Uni launches Centre for Sustainable and Resilient Communities

Tue, 05 Nov 2013 11:06:00 GMT

innocent co-founder Richard Reed addresses the launch-day event

THE University of Huddersfield is home to a new centre that will carry out research and actively involve itself in projects to ensure sustainable development around the world.  It was launched with the assistance of one of the UK’s best-known entrepreneurs, founder of a business based on ethical and environmental principles. 

The special guest at the launch day of the Centre for Sustainable and Resilient Communities (CSRC), based in the University’s Business School, was Richard Reed, co-founder of innocent, which produces a best-selling range of smoothies and fruit drinks.

In this video Richard Reed, Co-Founder of innocent smoothies, gives an exclusive interview to the University of Huddersfield on his most recent business ventures including JamJar Investments and 'Art Everywhere'.

Yorkshire-born Mr Reed – who has featured in the TV series Be Your Own Boss – was awarded an honorary doctorate by the University of Huddersfield and on his latest visit he told his audience at the CSRC launch about the origins of his company and its mission to “make the world a little bit healthier”.  The aim was to sell food products that were nutritionally beneficial, but also had low social-economic and environmental costs. 

The company is actively involved in projects with growers in continents and countries such as Africa and India to ensure sustainability, and innocent has set environmental and social standards that are the toughest in the world, said Mr Reed. 

Climate change is the biggest threat to the long term future of innocent, he added, and the company, which refuses to transport by air, has made many innovations in its packaging and distribution methods, some of which have begun to influence the practice of larger companies. 

Adrian Wood - CSRC launch event Impact-focussed research

‌The launch day of the CSRC was opened by its director, Professor Adrian Wood (pictured right).  He said that the Centre, while being a new development, is based on work that has been taking place at the University since the 1990s.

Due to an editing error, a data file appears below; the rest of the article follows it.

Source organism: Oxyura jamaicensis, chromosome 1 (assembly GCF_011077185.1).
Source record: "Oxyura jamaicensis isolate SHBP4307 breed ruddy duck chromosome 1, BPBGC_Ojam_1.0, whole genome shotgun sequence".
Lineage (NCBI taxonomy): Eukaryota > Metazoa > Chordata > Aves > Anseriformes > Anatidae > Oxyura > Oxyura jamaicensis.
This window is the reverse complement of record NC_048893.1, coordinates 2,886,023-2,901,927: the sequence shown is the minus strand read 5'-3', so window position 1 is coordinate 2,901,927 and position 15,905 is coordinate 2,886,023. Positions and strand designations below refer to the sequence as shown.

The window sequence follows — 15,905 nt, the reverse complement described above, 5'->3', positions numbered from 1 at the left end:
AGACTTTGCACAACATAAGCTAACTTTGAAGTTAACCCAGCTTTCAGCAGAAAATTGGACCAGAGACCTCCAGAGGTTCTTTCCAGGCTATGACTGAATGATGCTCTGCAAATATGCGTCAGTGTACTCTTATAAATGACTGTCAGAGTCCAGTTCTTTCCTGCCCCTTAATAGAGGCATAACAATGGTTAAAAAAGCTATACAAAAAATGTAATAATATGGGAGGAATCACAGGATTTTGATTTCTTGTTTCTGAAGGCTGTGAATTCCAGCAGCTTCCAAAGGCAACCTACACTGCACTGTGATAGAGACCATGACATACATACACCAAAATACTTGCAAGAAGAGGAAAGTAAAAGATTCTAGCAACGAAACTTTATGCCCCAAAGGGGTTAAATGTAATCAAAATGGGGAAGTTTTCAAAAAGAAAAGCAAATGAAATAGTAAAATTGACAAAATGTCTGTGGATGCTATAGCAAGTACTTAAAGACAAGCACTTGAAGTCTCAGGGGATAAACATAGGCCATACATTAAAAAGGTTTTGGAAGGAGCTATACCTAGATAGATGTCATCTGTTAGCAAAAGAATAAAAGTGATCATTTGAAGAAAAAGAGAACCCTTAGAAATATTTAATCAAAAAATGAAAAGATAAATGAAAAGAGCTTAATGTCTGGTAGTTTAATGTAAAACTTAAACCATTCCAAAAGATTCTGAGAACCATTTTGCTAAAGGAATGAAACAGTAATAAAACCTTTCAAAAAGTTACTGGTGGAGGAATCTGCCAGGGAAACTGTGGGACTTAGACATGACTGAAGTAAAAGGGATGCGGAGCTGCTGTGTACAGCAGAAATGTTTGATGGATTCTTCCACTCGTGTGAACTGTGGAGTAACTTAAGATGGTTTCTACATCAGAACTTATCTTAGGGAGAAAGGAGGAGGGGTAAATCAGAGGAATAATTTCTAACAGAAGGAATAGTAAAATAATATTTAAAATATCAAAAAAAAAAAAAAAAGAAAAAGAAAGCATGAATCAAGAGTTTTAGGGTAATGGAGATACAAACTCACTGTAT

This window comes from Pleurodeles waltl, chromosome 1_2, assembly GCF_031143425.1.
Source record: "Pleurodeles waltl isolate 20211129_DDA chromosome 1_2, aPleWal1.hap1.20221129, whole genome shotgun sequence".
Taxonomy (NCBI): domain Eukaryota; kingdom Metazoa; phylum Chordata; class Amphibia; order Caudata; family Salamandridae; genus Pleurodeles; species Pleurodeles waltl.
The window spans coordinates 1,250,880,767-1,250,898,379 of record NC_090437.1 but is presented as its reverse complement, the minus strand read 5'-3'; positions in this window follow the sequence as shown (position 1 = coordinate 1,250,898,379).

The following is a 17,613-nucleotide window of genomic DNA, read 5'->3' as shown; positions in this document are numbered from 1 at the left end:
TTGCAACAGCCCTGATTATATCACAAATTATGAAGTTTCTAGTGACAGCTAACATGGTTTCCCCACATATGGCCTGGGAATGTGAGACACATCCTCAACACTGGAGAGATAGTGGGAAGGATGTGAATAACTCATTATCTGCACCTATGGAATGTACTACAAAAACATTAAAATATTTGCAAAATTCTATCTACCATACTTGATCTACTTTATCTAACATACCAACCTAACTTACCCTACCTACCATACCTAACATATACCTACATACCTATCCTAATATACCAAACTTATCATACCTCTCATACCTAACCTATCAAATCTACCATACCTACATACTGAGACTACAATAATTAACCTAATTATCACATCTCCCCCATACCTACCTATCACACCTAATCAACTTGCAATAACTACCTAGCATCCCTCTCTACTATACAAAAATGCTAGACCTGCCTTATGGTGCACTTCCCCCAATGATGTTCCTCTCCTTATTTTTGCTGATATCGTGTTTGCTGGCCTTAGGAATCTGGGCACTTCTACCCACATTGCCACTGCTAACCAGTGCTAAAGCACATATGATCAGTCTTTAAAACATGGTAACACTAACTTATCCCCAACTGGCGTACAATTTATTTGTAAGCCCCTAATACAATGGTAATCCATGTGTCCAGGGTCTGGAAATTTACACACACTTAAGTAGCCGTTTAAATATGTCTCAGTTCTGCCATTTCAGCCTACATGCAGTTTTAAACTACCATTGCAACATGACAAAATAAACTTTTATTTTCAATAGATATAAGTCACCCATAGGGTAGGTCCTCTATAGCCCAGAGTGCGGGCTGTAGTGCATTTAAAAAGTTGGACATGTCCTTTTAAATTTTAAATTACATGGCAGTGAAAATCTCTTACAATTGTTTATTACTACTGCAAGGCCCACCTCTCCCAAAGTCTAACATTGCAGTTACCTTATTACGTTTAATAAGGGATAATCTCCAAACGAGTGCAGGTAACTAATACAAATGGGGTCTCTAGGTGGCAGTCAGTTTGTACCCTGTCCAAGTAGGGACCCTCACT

The Centre’s key focus is on community-level work and it will carry out “impact-focussed research”, said Professor Wood.  It will forge partnerships with various tiers of government, plus non-governmental organisations and community groups.  Research by the CSRC will also link in with teaching at the University, which is home to a Master’s course in Risk, Disaster and Environmental Management led by Dr Julia Meaton, also a member of the Centre. 

Sustainability has economic, social and environmental dimensions, said Professor Wood, and resilience – the ability of a community to recover from shocks – was critical. 

“But is resilience purely about returning to the way that things were beforehand?” he asked. 

Wild coffee in South West Ethopia Professor Wood described his long-term involvement with forest communities in South West Ethiopia, the part of the country that he terms “Green Ethiopia”. This, he said, was inter-active action research in a forested region whose natural products included spices, honey and wild coffee (pictured left).

But the forest area has been depleted because of a lack of clear tenure for local communities.  Over the course of ten years, Professor Wood has taken part in a Participatory Forest Management project.  The creation of Forest Management Associations has established the rights of communities and enabled them to benefit financially from its products, including the Arabica coffee, which originated in the area. 

The CSRC launch event also heard from Ian Rufus, of Public Health England, who described the work of this new governmental organisation with a mission to protect and improve the nation’s health and to address inequalities. 

He too discussed the issue of resilience, after a community had suffered from a setback or disaster. 

Refugee housing in Jordan “Is this enough to spring back?  Wouldn’t we prefer a community to be in a better condition than before?” he queried. 

Dr John Lever and Dr Julia Meaton, other members of the Centre, spoke on their respective areas of research – social enterprise, migrant communities and local resilience in the UK, and refugee housing in Jordan. (Pictured right: Palestinian refugee housing in Jordan).

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